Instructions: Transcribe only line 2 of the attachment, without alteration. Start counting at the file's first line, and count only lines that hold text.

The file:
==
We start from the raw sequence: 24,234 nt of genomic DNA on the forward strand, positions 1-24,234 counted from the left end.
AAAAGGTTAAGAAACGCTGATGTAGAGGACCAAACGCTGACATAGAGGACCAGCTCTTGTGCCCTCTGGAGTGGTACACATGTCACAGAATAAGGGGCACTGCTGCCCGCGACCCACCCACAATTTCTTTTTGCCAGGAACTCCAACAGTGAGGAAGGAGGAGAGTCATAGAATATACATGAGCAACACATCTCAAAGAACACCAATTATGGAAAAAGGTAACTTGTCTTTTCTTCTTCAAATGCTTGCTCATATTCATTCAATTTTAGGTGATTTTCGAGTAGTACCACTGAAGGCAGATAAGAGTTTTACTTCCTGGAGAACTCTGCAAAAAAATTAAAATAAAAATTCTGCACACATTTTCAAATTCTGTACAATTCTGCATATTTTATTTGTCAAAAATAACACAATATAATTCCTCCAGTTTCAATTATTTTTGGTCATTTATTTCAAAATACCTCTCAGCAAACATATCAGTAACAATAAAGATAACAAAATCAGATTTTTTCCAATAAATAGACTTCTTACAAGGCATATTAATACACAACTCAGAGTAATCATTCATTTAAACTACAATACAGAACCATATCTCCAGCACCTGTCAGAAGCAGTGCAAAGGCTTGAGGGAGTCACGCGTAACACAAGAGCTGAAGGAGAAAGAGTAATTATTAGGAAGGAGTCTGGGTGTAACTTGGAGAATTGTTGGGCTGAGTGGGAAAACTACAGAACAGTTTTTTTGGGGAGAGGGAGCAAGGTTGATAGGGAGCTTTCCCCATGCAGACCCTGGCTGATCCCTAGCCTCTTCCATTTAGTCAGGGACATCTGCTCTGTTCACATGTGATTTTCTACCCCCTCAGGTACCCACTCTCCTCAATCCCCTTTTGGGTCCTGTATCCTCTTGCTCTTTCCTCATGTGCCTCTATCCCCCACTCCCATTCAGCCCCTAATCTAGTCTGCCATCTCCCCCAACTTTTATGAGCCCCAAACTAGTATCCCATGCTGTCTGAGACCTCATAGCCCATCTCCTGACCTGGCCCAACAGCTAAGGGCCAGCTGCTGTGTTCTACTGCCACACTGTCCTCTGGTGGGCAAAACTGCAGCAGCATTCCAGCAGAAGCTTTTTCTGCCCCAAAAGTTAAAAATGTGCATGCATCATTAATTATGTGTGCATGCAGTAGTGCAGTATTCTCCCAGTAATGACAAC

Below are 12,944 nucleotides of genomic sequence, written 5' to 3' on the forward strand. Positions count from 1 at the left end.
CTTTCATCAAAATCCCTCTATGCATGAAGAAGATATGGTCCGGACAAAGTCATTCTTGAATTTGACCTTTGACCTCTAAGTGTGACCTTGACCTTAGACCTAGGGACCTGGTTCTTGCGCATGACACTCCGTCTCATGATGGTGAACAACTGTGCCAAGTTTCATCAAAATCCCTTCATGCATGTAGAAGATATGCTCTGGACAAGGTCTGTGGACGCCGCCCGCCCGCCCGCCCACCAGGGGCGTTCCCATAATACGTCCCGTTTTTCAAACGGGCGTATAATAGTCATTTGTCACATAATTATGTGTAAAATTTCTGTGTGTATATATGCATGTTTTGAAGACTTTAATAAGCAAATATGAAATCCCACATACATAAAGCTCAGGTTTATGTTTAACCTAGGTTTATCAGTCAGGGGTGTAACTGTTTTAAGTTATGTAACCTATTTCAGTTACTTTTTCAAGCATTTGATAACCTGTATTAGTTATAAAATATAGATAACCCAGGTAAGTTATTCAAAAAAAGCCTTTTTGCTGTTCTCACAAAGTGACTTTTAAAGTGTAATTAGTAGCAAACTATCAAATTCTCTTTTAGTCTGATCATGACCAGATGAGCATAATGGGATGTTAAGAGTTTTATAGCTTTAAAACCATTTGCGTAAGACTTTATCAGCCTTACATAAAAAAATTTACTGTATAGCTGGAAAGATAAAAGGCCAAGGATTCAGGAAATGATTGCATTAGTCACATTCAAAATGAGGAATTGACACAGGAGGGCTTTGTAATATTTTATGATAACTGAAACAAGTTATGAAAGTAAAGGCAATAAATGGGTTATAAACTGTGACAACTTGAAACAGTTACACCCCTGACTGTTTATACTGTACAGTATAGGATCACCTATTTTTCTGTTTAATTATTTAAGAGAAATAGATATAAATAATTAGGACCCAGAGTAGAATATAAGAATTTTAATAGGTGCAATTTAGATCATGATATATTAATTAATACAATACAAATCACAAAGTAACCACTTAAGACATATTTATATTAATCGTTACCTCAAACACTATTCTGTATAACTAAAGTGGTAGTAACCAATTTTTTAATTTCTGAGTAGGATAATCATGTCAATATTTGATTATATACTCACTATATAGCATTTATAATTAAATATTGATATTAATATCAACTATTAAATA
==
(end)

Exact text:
AAAAGGTTAAGAAACGCTGATGTAGAGGACCAAACGCTGACATAGAGGACCAGCTCTTGTGCCCTCTGGAGTGGTACACATGTCACAGAATAAGGGGCACTGCTGCCCGCGACCCACCCACAATTTCTTTTTGCCAGGAACTCCAACAGTGAGGAAGGAGGAGAGTCATAGAATATACATGAGCAACACATCTCAAAGAACACCAATTATGGAAAAAGGTAACTTGTCTTTTCTTCTTCAAATGCTTGCTCATATTCATTCAATTTTAGGTGATTTTCGAGTAGTACCACTGAAGGCAGATAAGAGTTTTACTTCCTGGAGAACTCTGCAAAAAAATTAAAATAAAAATTCTGCACACATTTTCAAATTCTGTACAATTCTGCATATTTTATTTGTCAAAAATAACACAATATAATTCCTCCAGTTTCAATTATTTTTGGTCATTTATTTCAAAATACCTCTCAGCAAACATATCAGTAACAATAAAGATAACAAAATCAGATTTTTTCCAATAAATAGACTTCTTACAAGGCATATTAATACACAACTCAGAGTAATCATTCATTTAAACTACAATACAGAACCATATCTCCAGCACCTGTCAGAAGCAGTGCAAAGGCTTGAGGGAGTCACGCGTAACACAAGAGCTGAAGGAGAAAGAGTAATTATTAGGAAGGAGTCTGGGTGTAACTTGGAGAATTGTTGGGCTGAGTGGGAAAACTACAGAACAGTTTTTTTGGGGAGAGGGAGCAAGGTTGATAGGGAGCTTTCCCCATGCAGACCCTGGCTGATCCCTAGCCTCTTCCATTTAGTCAGGGACATCTGCTCTGTTCACATGTGATTTTCTACCCCCTCAGGTACCCACTCTCCTCAATCCCCTTTTGGGTCCTGTATCCTCTTGCTCTTTCCTCATGTGCCTCTATCCCCCACTCCCATTCAGCCCCTAATCTAGTCTGCCATCTCCCCCAACTTTTATGAGCCCCAAACTAGTATCCCATGCTGTCTGAGACCTCATAGCCCATCTCCTGACCTGGCCCAACAGCTAAGGGCCAGCTGCTGTGTTCTACTGCCACACTGTCCTCTGGTGGGCAAAACTGCAGCAGCATTCCAGCAGAAGCTTTTTCTGCCCCAAAAGTTAAAAATGTGCATGCATCATTAATTATGTGTGCATGCAGTAGTGCAGTATTCTCCCAGTAATGACAAC